Mascara can only do so much, and eventually gravity takes its toll. But what causes this natural aging process, and is there anything that can be done to prevent it? Read on to find out.
What causes eyelashes to droop?
Eyelashes tend to droop as a result of the loss of collagen and elastin in the skin. Younger people have higher levels of these proteins, which allow for greater elasticity in the skin surrounding the eye area.
As we age, production of collagen and elastin declines, leading to eyelashes to droop. In addition, this process is exacerbated by sun damage from unprotected exposure to UV rays over time.
All that said, there are things that can be done to slow down the rate of decline.
- Regularly using a collagen-rich eye cream (like this one here) or collagen eye masks (like this one) is one way to help maintain elasticity in this area.
- Wearing sunglasses that provide UV protection is also important, as that will help mitigate damage to the fragile skin around your eyes.
- Spending time in the sun without sunglasses can also accelerate sagging, so be sure to wear some protection.
What can be done about droopy eyelashes?
If you’ve tried everything and feel your eyelashes are beyond saving, consider eyelash extensions. These will give you back the length, volume and curl that your natural lashes have lost in time.
It’s important to note that there is a downside to this approach; lash extensions require regular maintenance every three to six weeks, so you’ll have to factor in the cost of upkeep somewhere.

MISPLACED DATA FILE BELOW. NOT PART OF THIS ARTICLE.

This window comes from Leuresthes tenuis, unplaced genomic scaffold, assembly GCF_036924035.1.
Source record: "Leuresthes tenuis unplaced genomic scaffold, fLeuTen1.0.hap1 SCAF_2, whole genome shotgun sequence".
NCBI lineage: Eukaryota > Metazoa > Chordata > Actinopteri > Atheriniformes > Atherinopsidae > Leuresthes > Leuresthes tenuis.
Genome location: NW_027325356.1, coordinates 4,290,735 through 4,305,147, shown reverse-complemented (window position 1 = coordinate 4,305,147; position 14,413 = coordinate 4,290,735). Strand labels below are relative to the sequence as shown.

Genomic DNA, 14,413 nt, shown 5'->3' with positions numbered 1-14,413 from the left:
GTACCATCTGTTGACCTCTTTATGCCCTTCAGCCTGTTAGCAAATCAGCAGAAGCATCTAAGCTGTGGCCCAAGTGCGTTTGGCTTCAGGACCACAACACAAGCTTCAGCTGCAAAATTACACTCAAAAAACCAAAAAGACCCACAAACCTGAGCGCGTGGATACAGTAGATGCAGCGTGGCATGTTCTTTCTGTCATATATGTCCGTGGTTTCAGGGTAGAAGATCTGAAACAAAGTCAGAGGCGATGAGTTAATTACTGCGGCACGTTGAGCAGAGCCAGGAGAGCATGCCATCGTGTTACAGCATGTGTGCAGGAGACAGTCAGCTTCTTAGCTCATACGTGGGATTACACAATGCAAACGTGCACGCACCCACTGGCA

Unfortunately, eyelash extensions are not a long-term solution, as they can cause damage to natural lashes.
If you want to avoid this and keep your lashes intact, consider eyelash extensions as a way of improving the appearance of your lashes while they grow out.
These are small pieces of synthetic hair that are glued onto your lashes to create the illusion of fuller, thicker lashes. Once you’ve allowed your natural lashes to grow back in, you can remove your fake lashes.
Why do my eyelashes grow downwards?
The upper eyelashes on the upper eyelid typically grow upward toward the forehead, picking up debris and protecting the eye. However, for one to three percent of the population, their upper eyelashes visibly grow downward.
This is due to a thinning of the hair follicle as we age; those who experience downward-growing lashes typically have hair follicles that are very thin and flat.
The good news is that this condition has no effect on your eyes or vision, and generally doesn’t require treatment other than an awareness of it.
As previously mentioned, this condition is genetic and not something you can control. If your lashes are visibly growing downwards, there’s not much that can be done to change that.
However, if it’s just a general case of downward-facing lashes, you might want to try using Latisse, a prescription medication that helps lashes grow longer. Latisse is applied to the base of your upper eyelashes at nighttime.
If after four months you don’t notice any improvement in lash length, talk to your doctor about other options available to you.
How do you tame unruly eyelashes?